They have some fascinating data. The 33,700 self-reported same sex couples in Australia represent 1 per cent of all couples. There are 6,300 children living in same-sex couple families. Those in same-sex couples are less likely to be religious, but two in every five are Christian. Presumably these aren't the constituents the CDP is chasing.
Those in same-sex relationships are also better educated, and more likely to participate in the workforce. Eighty nine per cent do, compared with 69 per per cent of those in oppositesex couples.
They're also more likely to be employed in highly skilled occupations, and to have higher personal incomes.
Is the CDP on to something?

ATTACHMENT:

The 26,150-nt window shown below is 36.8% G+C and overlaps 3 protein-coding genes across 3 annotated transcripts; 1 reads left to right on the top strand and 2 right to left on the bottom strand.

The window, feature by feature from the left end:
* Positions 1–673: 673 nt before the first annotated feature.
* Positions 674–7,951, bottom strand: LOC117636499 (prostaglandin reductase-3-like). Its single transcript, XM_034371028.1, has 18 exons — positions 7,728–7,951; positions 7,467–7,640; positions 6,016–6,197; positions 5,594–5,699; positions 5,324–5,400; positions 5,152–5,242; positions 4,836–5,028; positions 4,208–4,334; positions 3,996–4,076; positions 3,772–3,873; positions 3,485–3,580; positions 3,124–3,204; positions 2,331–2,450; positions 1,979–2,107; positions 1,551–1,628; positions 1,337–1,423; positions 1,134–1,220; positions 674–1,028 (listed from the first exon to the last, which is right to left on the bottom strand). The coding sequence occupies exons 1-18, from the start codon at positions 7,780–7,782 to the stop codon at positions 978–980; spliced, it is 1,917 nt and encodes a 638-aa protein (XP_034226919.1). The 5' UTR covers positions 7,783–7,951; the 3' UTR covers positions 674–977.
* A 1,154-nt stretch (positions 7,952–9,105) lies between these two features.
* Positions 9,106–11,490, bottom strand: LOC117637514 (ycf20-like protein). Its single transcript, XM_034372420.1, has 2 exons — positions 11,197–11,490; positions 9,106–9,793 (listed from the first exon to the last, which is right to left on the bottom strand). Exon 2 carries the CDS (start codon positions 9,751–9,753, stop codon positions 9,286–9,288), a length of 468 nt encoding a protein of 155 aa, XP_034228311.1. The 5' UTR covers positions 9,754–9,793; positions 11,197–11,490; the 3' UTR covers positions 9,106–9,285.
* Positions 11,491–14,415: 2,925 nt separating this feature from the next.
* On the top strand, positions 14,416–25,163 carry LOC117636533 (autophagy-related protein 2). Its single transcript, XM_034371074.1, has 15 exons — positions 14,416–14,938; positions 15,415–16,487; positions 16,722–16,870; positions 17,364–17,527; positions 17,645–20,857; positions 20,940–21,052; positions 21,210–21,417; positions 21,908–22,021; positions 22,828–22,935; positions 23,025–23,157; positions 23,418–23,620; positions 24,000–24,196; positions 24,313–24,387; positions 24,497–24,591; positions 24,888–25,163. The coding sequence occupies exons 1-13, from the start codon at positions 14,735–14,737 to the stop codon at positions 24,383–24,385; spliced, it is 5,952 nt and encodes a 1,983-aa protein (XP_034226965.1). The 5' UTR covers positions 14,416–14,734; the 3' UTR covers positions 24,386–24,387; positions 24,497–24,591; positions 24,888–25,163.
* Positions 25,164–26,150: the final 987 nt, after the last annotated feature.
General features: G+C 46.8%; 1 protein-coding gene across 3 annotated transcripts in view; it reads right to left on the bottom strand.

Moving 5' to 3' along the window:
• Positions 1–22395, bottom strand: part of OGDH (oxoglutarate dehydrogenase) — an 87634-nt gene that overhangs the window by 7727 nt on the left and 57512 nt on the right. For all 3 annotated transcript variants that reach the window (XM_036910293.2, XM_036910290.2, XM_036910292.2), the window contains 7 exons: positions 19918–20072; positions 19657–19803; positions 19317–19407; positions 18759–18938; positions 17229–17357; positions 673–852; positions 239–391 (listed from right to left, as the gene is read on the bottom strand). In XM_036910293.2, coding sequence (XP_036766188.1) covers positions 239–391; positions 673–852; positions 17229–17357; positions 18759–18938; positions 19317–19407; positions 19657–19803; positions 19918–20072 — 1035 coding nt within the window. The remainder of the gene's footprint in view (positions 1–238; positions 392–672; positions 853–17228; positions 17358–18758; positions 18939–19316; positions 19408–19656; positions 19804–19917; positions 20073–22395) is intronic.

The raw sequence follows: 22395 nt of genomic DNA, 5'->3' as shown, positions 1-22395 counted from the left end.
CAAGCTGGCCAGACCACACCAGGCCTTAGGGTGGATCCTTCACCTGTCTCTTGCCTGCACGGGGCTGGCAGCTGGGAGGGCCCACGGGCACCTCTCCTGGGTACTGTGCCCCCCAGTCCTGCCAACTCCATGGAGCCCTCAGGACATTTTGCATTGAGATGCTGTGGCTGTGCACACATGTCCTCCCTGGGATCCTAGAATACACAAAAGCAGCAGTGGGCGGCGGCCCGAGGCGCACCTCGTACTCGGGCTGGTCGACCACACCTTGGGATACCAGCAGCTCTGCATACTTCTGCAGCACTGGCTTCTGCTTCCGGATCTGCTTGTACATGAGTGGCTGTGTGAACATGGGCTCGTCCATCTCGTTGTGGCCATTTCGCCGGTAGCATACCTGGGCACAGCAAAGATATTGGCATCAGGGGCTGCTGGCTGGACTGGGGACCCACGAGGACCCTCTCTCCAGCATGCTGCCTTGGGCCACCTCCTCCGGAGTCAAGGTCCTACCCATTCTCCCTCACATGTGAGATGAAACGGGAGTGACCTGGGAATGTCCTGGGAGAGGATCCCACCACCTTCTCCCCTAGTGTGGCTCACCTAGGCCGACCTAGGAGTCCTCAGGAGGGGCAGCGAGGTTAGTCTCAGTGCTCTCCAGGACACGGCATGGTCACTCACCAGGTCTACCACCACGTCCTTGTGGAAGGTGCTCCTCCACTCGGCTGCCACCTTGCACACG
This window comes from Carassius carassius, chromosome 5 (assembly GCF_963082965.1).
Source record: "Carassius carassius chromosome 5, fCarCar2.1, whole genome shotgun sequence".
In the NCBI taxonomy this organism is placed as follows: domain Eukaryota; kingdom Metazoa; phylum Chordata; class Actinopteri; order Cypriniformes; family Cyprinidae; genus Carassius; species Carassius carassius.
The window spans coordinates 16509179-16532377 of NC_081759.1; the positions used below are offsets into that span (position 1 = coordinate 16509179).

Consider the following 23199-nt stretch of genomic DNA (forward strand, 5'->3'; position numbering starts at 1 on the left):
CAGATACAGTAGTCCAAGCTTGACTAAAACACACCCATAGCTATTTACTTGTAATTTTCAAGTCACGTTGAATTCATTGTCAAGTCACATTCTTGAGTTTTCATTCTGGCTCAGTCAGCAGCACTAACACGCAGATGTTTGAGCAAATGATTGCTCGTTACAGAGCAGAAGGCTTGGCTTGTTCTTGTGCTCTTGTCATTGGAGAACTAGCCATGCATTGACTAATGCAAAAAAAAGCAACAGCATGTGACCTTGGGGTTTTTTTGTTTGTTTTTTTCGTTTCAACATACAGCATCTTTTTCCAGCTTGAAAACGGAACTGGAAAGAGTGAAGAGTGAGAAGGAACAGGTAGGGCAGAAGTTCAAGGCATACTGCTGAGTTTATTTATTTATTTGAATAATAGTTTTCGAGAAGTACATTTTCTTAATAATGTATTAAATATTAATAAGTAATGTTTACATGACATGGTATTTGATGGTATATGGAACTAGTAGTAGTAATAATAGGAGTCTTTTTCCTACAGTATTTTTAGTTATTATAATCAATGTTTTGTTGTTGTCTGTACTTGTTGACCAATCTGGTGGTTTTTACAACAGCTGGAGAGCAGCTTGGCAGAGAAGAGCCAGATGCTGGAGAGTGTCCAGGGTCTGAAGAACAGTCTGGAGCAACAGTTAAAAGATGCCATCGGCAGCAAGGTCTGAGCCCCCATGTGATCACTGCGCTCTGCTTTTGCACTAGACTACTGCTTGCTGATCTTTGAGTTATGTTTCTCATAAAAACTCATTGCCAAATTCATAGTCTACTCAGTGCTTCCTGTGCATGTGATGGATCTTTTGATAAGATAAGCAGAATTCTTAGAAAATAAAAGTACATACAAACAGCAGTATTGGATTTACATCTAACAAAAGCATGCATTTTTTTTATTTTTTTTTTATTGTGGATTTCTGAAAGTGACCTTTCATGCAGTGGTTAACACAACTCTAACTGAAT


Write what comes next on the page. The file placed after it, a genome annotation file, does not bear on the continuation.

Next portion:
According to the ABS, 18 per cent of men in same-sex couples earn $2000 or more a week, compared with 14 per cent of men in opposite sex couples. For women, it's 11 per cent, compared with 4 per cent.
But that doesn't square with the CDP claim.
Twenty-nine per cent is what you get when you add the percentage of men in same sex relationship earning more than $2000 to the percentage of women in the same category. That’s a mathematical error. We can’t say that’s what the CDP did, because they haven’t responded to our inquiries.
In reality, 15 per cent of people in same sex couples earn $2000 or more a week. But that is not 29 per cent more money.
The ABS confirmed to PolitiFact the 29 per cent figure the CDP quoted was inaccurate.
On to the questions of taxation and oppression.
Does this constitute income inequality?